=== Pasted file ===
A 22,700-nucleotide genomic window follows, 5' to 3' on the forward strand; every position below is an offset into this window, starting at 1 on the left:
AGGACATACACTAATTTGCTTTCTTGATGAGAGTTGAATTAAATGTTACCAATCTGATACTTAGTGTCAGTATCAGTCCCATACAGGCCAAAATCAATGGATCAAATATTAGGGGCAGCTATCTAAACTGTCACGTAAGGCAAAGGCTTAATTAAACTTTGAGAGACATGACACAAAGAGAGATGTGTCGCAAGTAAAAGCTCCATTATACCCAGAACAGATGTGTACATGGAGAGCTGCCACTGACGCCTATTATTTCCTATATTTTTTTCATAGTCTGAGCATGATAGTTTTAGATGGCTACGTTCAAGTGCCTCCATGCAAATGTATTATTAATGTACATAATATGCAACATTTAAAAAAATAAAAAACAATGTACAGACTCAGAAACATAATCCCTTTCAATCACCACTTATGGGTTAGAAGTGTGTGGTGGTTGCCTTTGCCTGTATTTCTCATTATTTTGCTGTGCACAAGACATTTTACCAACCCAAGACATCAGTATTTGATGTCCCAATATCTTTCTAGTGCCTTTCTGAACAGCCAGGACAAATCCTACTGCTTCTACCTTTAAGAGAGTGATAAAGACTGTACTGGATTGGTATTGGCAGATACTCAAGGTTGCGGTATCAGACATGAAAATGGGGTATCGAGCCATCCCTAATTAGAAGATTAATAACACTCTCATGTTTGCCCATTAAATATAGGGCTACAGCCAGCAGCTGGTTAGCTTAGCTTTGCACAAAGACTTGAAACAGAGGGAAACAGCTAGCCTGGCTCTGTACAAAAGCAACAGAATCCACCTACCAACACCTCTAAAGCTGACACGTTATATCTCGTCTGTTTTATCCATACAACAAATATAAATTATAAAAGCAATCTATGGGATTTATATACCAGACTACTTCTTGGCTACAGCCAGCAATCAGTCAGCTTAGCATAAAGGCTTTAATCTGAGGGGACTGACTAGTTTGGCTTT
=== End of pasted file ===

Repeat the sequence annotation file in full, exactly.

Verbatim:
A 22,700-nucleotide genomic window follows, 5' to 3' on the forward strand; every position below is an offset into this window, starting at 1 on the left:
AGGACATACACTAATTTGCTTTCTTGATGAGAGTTGAATTAAATGTTACCAATCTGATACTTAGTGTCAGTATCAGTCCCATACAGGCCAAAATCAATGGATCAAATATTAGGGGCAGCTATCTAAACTGTCACGTAAGGCAAAGGCTTAATTAAACTTTGAGAGACATGACACAAAGAGAGATGTGTCGCAAGTAAAAGCTCCATTATACCCAGAACAGATGTGTACATGGAGAGCTGCCACTGACGCCTATTATTTCCTATATTTTTTTCATAGTCTGAGCATGATAGTTTTAGATGGCTACGTTCAAGTGCCTCCATGCAAATGTATTATTAATGTACATAATATGCAACATTTAAAAAAATAAAAAACAATGTACAGACTCAGAAACATAATCCCTTTCAATCACCACTTATGGGTTAGAAGTGTGTGGTGGTTGCCTTTGCCTGTATTTCTCATTATTTTGCTGTGCACAAGACATTTTACCAACCCAAGACATCAGTATTTGATGTCCCAATATCTTTCTAGTGCCTTTCTGAACAGCCAGGACAAATCCTACTGCTTCTACCTTTAAGAGAGTGATAAAGACTGTACTGGATTGGTATTGGCAGATACTCAAGGTTGCGGTATCAGACATGAAAATGGGGTATCGAGCCATCCCTAATTAGAAGATTAATAACACTCTCATGTTTGCCCATTAAATATAGGGCTACAGCCAGCAGCTGGTTAGCTTAGCTTTGCACAAAGACTTGAAACAGAGGGAAACAGCTAGCCTGGCTCTGTACAAAAGCAACAGAATCCACCTACCAACACCTCTAAAGCTGACACGTTATATCTCGTCTGTTTTATCCATACAACAAATATAAATTATAAAAGCAATCTATGGGATTTATATACCAGACTACTTCTTGGCTACAGCCAGCAATCAGTCAGCTTAGCATAAAGGCTTTAATCTGAGGGGACTGACTAGTTTGGCTTT